New York Town Bans Gadsden Flag
Before this week, the quiet little city of New Rochelle, New York was perhaps known as the hometown of American Pie writer Don McLean and of 1960s "Catch me if you can" conman Frank Abagnale. Going further back, during the Revolutionary War, George Washington stopped in the town on his way to assume command of the Army. Patriot Thomas Paine considered the he Father of the American Revolution because of the pamphlet "Common Sense" he penned, settled in New Rochelle after the War of Independence and was buried there.
This is even more shocking because the city council just banned the historic Gadsden Flag from being flown on city property.
Why the ban?
Citing their belief that the flag is the symbol of the Tea Party, the city council of New Rochelle voted 5-2 to order the familiar rattlesnake banner removed and banned from all city property. Specifically the town's historic Armory, where the Gadsden flag was raised and lowered by local veterans under the US and State flags, was ordered to strike the suddenly offensive symbol.
The City Manager Chuck Strome had originally ordered it taken down and then reversed his decision after the United Veterans Memorial and Patriotic Association of New Rochelle protested. After this Pyrrhic victory, the matter was addressed by the City Council who decided to ban it once more.
Why a rattlesnake
Dating back to the 1750s, political satirist Ben Franklin commented that the 13 colonies in the New World would need to join together. A snake cut into eight segments with the caption "Join or Die" illustrated this. Within a few years, the coiled rattlesnake became a symbol of minutemen and liberty groups across the colonies including the Culpeper Minutemen and Proctor's Regiment.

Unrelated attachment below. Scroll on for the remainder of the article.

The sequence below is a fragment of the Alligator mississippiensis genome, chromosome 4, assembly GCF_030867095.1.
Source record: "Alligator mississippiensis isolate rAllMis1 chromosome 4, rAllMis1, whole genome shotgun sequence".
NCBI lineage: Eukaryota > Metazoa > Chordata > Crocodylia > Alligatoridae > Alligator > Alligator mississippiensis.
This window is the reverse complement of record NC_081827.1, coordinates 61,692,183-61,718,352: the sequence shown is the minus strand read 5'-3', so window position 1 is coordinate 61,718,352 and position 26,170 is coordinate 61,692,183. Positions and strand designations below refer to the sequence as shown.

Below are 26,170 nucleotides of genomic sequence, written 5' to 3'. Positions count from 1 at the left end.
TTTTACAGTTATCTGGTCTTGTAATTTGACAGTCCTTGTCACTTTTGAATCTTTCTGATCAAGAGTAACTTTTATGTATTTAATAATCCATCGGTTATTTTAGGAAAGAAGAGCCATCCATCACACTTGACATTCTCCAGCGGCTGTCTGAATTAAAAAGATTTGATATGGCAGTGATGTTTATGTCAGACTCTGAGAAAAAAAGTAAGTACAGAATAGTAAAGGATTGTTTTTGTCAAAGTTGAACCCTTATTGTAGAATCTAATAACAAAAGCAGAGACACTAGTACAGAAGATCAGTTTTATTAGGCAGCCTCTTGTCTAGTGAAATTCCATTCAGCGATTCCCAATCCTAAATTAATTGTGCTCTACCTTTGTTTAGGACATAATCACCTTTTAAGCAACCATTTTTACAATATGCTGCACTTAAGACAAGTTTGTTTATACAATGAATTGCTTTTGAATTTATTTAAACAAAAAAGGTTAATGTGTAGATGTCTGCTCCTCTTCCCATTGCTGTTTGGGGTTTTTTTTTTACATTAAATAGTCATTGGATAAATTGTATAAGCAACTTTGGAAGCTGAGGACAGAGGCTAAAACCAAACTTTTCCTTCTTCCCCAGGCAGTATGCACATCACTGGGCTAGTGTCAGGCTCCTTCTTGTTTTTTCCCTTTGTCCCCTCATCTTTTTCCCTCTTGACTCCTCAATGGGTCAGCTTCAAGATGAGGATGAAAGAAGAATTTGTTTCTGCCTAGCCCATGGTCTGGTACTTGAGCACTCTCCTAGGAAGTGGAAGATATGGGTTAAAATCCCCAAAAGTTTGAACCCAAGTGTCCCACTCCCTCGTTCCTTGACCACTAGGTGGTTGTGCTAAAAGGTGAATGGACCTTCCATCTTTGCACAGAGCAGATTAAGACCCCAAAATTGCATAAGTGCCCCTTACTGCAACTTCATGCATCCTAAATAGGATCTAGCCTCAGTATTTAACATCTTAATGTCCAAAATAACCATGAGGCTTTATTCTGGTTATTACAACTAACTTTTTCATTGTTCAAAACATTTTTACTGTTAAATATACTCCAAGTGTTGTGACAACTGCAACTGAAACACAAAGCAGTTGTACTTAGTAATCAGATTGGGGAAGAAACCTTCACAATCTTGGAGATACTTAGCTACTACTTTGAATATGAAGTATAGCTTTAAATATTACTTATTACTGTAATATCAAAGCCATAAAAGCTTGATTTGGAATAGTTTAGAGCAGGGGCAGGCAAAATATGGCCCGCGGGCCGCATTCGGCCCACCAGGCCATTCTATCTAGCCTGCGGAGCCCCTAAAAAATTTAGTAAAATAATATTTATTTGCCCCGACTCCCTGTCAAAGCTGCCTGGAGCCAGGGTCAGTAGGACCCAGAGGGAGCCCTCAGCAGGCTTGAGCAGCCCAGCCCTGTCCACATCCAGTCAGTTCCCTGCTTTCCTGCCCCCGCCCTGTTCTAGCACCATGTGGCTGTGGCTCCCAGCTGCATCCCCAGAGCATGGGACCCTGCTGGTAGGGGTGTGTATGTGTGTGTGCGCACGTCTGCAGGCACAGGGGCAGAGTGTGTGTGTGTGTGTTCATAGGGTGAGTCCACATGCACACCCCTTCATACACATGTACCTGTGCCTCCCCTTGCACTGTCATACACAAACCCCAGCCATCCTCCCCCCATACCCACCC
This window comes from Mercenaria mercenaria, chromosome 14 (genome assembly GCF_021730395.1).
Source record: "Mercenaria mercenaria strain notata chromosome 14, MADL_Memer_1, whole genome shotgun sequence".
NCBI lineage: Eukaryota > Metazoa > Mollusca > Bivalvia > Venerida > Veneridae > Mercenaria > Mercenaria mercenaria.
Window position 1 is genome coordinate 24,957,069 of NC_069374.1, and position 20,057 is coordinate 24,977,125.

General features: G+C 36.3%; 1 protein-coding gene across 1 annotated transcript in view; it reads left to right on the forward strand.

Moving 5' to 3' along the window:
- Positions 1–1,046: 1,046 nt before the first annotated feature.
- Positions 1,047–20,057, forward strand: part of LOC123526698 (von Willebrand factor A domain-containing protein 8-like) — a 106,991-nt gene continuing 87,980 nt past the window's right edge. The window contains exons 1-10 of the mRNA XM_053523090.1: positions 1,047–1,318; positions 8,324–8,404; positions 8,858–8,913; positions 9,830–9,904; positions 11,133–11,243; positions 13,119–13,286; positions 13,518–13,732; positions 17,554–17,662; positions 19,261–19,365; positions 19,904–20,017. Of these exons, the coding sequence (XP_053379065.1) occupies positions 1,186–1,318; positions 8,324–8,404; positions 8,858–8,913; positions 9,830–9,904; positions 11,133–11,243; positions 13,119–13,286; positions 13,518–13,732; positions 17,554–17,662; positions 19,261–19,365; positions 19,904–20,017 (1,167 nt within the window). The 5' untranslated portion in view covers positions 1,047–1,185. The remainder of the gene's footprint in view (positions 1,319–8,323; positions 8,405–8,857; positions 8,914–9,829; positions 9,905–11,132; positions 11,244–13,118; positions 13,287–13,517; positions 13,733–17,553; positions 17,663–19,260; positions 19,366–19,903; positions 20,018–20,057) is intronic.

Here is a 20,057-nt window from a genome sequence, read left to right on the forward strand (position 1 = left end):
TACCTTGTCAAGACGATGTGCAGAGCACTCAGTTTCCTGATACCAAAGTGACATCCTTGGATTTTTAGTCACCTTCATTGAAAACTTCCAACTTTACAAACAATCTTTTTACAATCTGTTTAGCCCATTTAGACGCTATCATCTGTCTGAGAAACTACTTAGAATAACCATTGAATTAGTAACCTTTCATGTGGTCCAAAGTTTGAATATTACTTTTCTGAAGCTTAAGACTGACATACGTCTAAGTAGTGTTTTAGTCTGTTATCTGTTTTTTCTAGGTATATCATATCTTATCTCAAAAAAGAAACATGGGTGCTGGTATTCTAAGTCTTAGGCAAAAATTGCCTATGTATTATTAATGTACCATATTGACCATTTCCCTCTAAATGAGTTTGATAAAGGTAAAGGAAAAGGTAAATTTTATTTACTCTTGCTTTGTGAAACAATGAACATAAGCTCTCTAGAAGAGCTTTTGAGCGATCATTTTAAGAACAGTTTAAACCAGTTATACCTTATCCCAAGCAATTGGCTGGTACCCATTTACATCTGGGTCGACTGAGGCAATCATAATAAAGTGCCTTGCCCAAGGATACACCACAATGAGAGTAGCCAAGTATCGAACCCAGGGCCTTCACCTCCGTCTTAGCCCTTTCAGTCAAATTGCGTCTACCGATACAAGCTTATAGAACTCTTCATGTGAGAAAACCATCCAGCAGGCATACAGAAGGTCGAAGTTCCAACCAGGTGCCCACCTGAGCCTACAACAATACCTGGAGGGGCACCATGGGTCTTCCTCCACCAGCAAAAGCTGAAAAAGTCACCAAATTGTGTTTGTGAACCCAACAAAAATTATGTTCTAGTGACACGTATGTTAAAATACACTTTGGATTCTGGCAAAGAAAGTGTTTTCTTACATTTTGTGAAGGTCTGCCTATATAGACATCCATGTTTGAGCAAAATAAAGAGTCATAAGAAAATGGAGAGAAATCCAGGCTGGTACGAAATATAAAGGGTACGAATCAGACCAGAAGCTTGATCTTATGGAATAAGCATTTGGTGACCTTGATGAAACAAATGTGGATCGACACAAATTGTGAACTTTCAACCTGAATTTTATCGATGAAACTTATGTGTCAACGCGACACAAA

Who was Gadsden anyway?
Christopher Gadsden was a patriot from the South Carolina colony who became so outspoken on the subject of liberty from England that he was commonly referred to as ' "the Sam Adams of the South." A military man, he first served in the Royal Navy then in the South Carolina militia, fighting in King George's War, and the French and Indian War before leading a brigade in the War of Independence against the British. While representing South Carolina in the Continental Congress, Gadsden presented in December 1775 a yellow flag with a rattlesnake and the motto "Don't Tread on Me" for use by the newly formed Continental Marines. Captured after the siege of Charleston, he was later arrested by Cornwallis spending 42 weeks in solitary confinement in a prison before being released, but his flag lived on.
It wasn't until 1777 that the flag we know today as the Stars and Stripes was adopted.
Never truly out of fashion, the Gadsden flag is still a historical flag flown by military drill teams, honor guards, and museums. I can remember one being carried by my ROTC unit in the 1990s-- being official issue from CNET. Since the first Patriot Day in 2002, its use has exploded and it is seen everywhere and it is commonly seen at gunshows, Appleseed shoots, and DCM matches in the shooting community.
Today the First Navy Jack, a version of the same flag, is flown proudly from every US Navy ship at sea.
I guess the council of New Rochelle didn't get the memo. If you like, the number to city hall is (914) 654-2159 and the website for email is right here.
(Perhaps this would be a better flag for our times...)